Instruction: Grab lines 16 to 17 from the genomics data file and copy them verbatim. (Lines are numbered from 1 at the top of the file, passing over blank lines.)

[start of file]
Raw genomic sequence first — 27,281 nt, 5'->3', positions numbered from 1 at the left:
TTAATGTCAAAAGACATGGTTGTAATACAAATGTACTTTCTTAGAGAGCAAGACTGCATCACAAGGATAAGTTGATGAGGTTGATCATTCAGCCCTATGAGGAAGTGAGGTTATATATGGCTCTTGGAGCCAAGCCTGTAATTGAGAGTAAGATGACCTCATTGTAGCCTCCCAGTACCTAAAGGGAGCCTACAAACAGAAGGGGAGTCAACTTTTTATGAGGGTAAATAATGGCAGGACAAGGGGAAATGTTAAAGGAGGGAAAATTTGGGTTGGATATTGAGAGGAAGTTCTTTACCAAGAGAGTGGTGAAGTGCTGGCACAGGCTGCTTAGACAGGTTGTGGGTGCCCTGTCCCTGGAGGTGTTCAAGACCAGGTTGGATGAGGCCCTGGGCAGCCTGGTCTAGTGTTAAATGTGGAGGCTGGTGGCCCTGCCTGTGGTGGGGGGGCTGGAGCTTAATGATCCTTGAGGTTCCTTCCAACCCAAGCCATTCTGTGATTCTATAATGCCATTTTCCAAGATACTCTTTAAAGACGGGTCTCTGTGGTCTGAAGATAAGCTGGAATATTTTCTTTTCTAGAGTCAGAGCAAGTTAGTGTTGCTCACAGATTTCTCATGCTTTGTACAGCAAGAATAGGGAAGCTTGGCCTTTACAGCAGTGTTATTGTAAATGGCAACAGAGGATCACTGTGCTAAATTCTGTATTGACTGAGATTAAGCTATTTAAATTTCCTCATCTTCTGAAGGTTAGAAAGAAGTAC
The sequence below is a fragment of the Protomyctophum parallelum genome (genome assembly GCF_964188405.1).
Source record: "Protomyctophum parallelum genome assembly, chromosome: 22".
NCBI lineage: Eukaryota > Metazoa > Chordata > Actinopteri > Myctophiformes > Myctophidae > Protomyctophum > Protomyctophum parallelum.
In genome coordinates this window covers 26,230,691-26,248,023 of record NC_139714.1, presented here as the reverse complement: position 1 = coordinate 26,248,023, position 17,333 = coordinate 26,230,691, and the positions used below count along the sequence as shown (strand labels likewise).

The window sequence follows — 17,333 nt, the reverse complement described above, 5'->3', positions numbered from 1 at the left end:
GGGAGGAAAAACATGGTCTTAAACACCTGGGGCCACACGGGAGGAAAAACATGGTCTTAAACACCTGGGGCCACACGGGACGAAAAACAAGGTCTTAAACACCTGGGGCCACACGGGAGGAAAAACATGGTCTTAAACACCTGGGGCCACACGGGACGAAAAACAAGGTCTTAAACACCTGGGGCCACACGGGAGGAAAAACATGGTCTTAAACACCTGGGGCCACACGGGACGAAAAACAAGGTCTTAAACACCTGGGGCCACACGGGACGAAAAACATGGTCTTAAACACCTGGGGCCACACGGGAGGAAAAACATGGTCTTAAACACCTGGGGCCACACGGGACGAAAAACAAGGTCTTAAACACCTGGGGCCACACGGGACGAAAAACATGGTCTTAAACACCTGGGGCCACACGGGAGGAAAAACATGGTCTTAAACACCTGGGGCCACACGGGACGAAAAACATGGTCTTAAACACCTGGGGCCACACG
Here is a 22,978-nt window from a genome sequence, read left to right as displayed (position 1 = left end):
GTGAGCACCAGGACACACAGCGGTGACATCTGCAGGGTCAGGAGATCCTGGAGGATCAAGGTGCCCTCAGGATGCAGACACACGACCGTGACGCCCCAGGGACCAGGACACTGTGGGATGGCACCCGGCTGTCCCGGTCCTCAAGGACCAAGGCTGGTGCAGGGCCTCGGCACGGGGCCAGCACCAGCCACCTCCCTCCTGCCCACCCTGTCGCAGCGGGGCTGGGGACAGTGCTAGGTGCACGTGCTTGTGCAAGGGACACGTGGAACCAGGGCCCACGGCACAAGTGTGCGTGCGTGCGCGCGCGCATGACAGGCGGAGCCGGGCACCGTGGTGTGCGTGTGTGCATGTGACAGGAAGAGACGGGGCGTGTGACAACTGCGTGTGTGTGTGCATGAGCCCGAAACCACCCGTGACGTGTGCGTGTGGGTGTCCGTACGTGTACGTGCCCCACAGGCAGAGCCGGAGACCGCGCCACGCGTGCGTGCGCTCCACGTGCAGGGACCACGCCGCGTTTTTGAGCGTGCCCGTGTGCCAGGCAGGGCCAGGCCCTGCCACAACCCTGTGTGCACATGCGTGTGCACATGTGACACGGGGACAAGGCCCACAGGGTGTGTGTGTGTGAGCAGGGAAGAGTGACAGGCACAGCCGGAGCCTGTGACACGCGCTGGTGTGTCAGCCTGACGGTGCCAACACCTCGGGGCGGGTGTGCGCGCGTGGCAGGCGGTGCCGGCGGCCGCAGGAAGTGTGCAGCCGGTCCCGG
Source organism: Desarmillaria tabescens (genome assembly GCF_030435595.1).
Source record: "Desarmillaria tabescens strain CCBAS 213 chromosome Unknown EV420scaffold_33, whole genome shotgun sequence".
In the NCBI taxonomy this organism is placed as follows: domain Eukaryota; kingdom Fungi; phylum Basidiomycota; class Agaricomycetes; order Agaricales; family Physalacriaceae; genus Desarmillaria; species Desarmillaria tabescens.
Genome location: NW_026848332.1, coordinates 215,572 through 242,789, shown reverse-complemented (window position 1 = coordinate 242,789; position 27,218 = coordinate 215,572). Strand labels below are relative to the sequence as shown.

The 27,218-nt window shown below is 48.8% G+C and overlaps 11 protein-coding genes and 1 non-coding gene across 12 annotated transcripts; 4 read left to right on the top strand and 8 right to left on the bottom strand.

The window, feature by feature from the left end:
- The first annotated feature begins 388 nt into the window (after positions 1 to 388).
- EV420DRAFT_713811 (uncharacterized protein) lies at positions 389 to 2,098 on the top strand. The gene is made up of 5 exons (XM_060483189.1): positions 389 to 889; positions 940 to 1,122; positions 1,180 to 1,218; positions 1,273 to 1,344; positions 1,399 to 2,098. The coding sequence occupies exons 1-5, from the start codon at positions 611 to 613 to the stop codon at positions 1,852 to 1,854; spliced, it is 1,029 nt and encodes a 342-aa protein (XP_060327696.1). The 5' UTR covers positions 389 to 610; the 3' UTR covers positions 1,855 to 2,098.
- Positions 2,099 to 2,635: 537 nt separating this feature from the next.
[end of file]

The window, feature by feature from the left end:
- The first annotated feature begins 388 nt into the window (after positions 1 to 388).